In the Eye of Cathrine Westergaard

Voluptuous, vibrant, and searing with sexy energy, Cathrine Westergaard’s photographs are poised pop. The New York native creates fashion images with force; there is a depth and passion in her pictures that goes beyond the beautiful women she is most obsessed with capturing. Perhaps this comes from Westergaard’s unconventional Upper East Side upbringing. Her mother was a Broadway producer best known for the Tony Award-winning Sophisticated Ladies. But beneath the Park Avenue veneer lay addiction, depression, and a constant search for inspiration. Westergaard was haunted by a need to explain the often sad world she saw around her.

Coming to terms with her artistic talents has been its own struggle. She began as a fine artist, but soon abandoned this for photography. Her sumptuously stylized images are triumphant, a tribute to female empowerment and sensuality—with a drama inspired by her mother’s theatrical sensibilities, as well as an underlying darkness. For her latest show at C24, “Kevin Loves Cathrine,” Westergaard has collaborated with artist Kevin Marcell to create bold, brave, iconic pop portraits. We spoke with Westergaard about tap dancing, spirituality, starvation, journaling, unconventional fashion, and her lush vision of true beauty.

ROYAL YOUNG: I love that you’re a native New Yorker, like me. I’d like to hear how your experience growing up here shaped you?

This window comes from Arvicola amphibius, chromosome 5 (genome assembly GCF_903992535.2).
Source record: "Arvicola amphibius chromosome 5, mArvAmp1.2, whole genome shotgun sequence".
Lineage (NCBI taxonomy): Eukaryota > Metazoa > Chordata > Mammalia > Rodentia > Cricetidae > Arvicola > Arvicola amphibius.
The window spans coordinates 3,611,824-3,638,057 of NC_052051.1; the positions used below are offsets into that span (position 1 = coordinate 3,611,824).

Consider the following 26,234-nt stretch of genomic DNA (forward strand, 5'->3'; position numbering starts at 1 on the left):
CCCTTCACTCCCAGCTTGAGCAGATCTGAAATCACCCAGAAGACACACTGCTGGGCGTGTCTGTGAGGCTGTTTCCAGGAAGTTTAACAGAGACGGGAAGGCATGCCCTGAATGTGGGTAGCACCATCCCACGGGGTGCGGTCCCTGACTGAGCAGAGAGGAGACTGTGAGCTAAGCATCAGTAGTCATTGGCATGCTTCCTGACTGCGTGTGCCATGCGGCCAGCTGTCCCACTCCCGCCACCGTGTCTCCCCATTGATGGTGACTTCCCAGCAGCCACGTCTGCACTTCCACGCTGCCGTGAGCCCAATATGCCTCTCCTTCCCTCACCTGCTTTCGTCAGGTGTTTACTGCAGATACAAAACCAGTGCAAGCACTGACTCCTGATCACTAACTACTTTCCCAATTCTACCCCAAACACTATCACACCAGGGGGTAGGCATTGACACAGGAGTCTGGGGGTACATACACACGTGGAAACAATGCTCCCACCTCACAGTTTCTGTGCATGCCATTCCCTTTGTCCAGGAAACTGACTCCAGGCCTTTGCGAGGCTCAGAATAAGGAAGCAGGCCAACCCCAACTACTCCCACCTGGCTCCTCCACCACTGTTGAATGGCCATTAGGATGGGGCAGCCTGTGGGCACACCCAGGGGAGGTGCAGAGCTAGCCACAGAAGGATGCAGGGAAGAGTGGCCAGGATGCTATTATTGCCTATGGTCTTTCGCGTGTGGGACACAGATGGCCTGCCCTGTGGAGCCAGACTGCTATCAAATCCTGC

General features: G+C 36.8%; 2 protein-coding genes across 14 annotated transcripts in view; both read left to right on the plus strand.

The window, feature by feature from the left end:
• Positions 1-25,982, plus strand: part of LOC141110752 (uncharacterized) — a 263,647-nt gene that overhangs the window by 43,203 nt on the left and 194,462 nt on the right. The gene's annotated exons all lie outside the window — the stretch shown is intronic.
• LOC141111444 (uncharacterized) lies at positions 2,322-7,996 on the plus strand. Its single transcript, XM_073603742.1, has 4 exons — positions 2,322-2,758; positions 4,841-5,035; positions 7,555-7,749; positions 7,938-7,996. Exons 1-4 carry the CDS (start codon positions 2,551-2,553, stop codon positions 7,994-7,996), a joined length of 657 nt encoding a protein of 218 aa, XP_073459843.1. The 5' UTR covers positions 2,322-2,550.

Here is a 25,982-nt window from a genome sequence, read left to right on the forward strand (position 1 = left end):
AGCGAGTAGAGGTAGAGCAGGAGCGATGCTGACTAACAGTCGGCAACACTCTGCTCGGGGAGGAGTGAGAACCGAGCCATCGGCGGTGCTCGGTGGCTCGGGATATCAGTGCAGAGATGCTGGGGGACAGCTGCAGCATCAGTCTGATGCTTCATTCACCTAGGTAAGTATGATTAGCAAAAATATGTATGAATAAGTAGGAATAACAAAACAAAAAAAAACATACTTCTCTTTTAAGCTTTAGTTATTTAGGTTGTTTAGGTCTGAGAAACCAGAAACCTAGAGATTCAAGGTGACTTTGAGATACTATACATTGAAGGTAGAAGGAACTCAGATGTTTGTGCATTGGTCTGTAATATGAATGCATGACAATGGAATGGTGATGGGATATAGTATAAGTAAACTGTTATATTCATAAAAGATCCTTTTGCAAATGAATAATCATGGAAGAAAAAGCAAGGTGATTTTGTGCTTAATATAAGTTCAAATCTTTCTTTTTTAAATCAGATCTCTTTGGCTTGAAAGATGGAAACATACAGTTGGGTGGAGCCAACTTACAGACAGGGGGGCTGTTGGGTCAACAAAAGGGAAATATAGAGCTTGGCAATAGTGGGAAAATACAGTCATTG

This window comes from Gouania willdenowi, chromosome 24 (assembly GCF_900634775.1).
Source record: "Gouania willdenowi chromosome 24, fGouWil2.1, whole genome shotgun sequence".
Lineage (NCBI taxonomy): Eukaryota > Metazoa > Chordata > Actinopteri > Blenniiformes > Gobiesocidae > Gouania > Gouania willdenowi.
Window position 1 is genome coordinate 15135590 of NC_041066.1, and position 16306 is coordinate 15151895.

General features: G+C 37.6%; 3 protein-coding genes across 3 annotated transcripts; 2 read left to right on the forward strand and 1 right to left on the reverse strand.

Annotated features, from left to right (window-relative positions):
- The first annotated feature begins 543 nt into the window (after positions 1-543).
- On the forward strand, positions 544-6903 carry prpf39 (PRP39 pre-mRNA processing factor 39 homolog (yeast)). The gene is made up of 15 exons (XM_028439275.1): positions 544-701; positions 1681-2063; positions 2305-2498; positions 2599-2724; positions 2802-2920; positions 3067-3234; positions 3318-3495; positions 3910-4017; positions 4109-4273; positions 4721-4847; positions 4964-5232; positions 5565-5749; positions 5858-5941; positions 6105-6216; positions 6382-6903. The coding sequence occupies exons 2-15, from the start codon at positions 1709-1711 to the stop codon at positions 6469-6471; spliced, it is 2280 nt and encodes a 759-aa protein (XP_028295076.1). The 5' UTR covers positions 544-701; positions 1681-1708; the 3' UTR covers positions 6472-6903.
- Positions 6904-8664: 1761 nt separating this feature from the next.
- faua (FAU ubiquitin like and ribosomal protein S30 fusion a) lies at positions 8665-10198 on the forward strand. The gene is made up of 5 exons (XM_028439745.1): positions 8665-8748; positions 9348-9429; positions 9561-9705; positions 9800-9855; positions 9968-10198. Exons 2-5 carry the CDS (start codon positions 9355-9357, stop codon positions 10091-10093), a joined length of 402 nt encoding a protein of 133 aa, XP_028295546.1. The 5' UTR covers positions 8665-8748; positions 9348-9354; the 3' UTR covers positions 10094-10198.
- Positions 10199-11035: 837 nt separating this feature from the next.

CATHRINE WESTERGAARD: I don’t have the downtown story. I grew up on 82nd, we had a huge townhouse and a very political but also finance-y dad who made tons of money. My mom was stunningly beautiful.  But it was all kinds of crazy. My grandmother was a heavy pill popper and my father came from a long line of men who committed suicide, so there was this whole concept that if he ever got past 50, we were lucky. It was a very dramatic family dynamic.

YOUNG: Your mom worked on Broadway; how did that happen?

WESTERGAARD: When the stock market crashed, we went from a townhouse and going to school in a limo to nine of us in a one-bedroom apartment. I remember coming home and seeing the eviction notice. We lost everything. My dad fell apart. But my mom went out and somehow convinced the Ellington family to give her the rights to his music and life. She put together Sophisticated Ladies, her first show, and it was a huge success.

YOUNG: When did you start to feel like you were an artist, or become attracted to visual aspects in the world around you? Did your mom going into theater inspire you?

WESTERGAARD: Yeah, she raised all the money for her first show in our living room. I would sit there with Gregory Hines tap dancing, Phyllis Hyman singing, Judith Jamison dancing, and I’m like, “What the fuck is this?!” I watched my mother pull it all together while my father never recovered. He ended up dying alone in a hospice in the Bronx. For me as a young girl, watching my mom do this was intoxicating. I was always creating, painting, and my mom always told me I had a gift, and I was like “Yeah, yeah, yeah.” I was a weirdo, I got myself baptized when I was 13 and used to take myself to church every Sunday.

YOUNG: Because it helped you make sense of what was happening to your family?